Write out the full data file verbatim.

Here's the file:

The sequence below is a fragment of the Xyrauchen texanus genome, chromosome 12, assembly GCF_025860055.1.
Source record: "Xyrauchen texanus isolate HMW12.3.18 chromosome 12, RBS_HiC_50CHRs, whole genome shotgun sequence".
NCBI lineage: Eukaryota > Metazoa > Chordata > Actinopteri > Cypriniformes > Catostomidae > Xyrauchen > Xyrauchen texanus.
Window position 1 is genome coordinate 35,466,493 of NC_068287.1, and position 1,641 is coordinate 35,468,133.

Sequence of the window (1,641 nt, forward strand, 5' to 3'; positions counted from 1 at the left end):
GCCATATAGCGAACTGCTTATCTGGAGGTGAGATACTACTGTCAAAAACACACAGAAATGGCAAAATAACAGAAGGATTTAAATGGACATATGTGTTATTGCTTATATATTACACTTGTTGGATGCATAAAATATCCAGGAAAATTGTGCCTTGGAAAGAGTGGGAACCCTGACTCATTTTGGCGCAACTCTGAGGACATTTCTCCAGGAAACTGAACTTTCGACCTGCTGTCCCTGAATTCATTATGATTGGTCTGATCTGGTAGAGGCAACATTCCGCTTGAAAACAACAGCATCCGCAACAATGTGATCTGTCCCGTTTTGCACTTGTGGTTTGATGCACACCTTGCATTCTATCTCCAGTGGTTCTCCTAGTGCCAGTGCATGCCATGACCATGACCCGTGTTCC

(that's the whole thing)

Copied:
The sequence below is a fragment of the Xyrauchen texanus genome, chromosome 12, assembly GCF_025860055.1.
Source record: "Xyrauchen texanus isolate HMW12.3.18 chromosome 12, RBS_HiC_50CHRs, whole genome shotgun sequence".
NCBI lineage: Eukaryota > Metazoa > Chordata > Actinopteri > Cypriniformes > Catostomidae > Xyrauchen > Xyrauchen texanus.
Window position 1 is genome coordinate 35,466,493 of NC_068287.1, and position 1,641 is coordinate 35,468,133.

Sequence of the window (1,641 nt, forward strand, 5' to 3'; positions counted from 1 at the left end):
GCCATATAGCGAACTGCTTATCTGGAGGTGAGATACTACTGTCAAAAACACACAGAAATGGCAAAATAACAGAAGGATTTAAATGGACATATGTGTTATTGCTTATATATTACACTTGTTGGATGCATAAAATATCCAGGAAAATTGTGCCTTGGAAAGAGTGGGAACCCTGACTCATTTTGGCGCAACTCTGAGGACATTTCTCCAGGAAACTGAACTTTCGACCTGCTGTCCCTGAATTCATTATGATTGGTCTGATCTGGTAGAGGCAACATTCCGCTTGAAAACAACAGCATCCGCAACAATGTGATCTGTCCCGTTTTGCACTTGTGGTTTGATGCACACCTTGCATTCTATCTCCAGTGGTTCTCCTAGTGCCAGTGCATGCCATGACCATGACCCGTGTTCC